October 1994 was the first time I had a glimpse of Langa. From the air, as the domestic plane which brought me from Johannesburg descended toward Cape Town International, Langa looked like a massive quilt with uneven stitching.
Each time I leave and return to Cape Town I would see that imposing landscape. Yet I never set foot there, not until last Thursday, 17 May 2018. I drove to Langa for an event organised by the Jacana Literary Foundation to meet with local aspiring poets. It was a hastily put together affair, and despite the initial awkwardness it turned out into an eye-opening impromptu performance/sharing/workshop with all participants ending up laughing together as though we’d known each other for years.
Fellow poets Moses Seletisha (First Prize winner of the 2017 Sol Plaatje EU Poetry Award) and Rabbie Serumula were also there to share their thoughts and amazing words.
I read two poems by other poets and then one of my own (one of the three that was included in The Sol Plaatje European Union Poetry Anthology VII).
Today I’ll share the one called “Lament for a Dead Cow” which I discovered by accident in the anthology Sunburst.
Last year I was invited to participate at the 2017 Franschhoek Literary Festival. Acclaimed poet Karin Schimke interviewed highly respected bilingual author Antjie Krog and myself. Antjie was promoting her book, Lady Anne (translated from the original Afrikaans) and I was presenting work from Wings of Smoke.
The engaging discussion was so wonderful and relaxed that we went a bit over the allotted time. Karin gave us more than enough room to read our poetry before an appreciative audience.
You may listen to the podcast on the FLF website under the title (28) I READ WHAT I LIKE.
I’m fortunate to share the news that I’ll be at the Franschhoek Literary Festival again this year!
The event, WINNING WORKS ALOUD, is sponsored by Jacana Media and will feature the three winners of the most recent Sol Plaatje European Union Poetry Award.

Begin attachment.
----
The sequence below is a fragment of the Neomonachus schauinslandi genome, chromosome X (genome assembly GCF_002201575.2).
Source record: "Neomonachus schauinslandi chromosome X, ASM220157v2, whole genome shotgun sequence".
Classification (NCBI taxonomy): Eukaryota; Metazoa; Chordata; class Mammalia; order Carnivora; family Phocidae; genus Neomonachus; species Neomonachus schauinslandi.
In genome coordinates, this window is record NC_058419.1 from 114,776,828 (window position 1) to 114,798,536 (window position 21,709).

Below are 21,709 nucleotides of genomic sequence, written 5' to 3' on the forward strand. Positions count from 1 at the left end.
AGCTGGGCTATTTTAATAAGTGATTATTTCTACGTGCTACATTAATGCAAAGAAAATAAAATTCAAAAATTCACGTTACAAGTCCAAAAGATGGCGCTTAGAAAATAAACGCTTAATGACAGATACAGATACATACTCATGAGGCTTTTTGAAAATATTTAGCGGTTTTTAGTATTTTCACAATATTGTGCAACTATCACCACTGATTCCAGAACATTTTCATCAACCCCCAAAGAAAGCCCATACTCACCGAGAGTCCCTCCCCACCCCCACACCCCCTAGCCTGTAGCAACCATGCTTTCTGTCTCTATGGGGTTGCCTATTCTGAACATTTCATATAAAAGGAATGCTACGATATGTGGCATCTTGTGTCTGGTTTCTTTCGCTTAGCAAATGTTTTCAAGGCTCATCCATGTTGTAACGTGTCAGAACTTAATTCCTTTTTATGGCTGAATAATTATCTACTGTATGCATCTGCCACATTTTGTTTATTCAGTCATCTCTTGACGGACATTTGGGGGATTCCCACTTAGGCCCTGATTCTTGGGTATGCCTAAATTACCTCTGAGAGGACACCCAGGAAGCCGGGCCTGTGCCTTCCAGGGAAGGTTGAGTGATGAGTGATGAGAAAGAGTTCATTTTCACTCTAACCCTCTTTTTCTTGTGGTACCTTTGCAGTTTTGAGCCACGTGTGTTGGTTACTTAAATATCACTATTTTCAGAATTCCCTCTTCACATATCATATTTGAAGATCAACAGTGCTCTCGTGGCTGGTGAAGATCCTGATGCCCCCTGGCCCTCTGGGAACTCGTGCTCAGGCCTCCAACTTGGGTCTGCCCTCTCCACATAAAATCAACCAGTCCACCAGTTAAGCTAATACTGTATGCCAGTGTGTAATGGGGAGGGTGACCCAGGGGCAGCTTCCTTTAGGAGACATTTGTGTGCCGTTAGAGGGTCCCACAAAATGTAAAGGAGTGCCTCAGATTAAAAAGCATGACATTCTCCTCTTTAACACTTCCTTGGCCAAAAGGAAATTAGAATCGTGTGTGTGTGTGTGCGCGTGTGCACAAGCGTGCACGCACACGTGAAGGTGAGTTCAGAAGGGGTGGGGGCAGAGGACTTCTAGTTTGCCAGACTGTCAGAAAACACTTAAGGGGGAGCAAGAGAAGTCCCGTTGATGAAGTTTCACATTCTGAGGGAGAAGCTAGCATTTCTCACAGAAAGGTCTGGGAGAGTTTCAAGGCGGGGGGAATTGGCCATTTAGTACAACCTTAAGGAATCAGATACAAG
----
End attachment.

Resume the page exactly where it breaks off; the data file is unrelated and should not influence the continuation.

René Bohnen, Moses Shimo Seletisha and myself will be in conversation with Rabbie Serumula. It promises to be an exciting discussion as we tackle the challenges of writing in South Africa with special note of the various languages employed by the three poets.
More details to follow. Please join us! Here is the LINK to the FLF website.
A new South African website for poetry went up a few months ago called AVBOB POETRY. I wasn’t quite sold to the idea, but in the end I submitted 26 poems (I think) and a handful got accepted. Not sure if that’s a good rate or not, but a foot in the door is better than being completely shut out, right?
The poems had to deal with themes of love, birth, death and hope.
I’m still finding it tricky navigating the site, but my poems are up and free to read.
You have to search by title. So here they are (I can’t give links to each poem, you need to enter the title in the search box):
Window of Days
My Brother Lives on the Other Side
Falling in Reverse
Would You Hate Birds for Crossing Borders?
Song for Liesl
I don’t like talking about myself. I prefer sharing thoughts about other things – literary, or otherwise. You can chat to me about movies, music, the ant climbing up the side of a wall, or just about anything else.
Don’t ask me how to read my writing. Unless we’re in a workshop environment, don’t ask me to explain what I’m trying to say in my writing at all.
But every now and again I get asked to respond to particular questions for an interview that will be made public. I only agree to interviews if I think they would help me find more readers. Please don’t see it as a marketing ploy. I would hate that.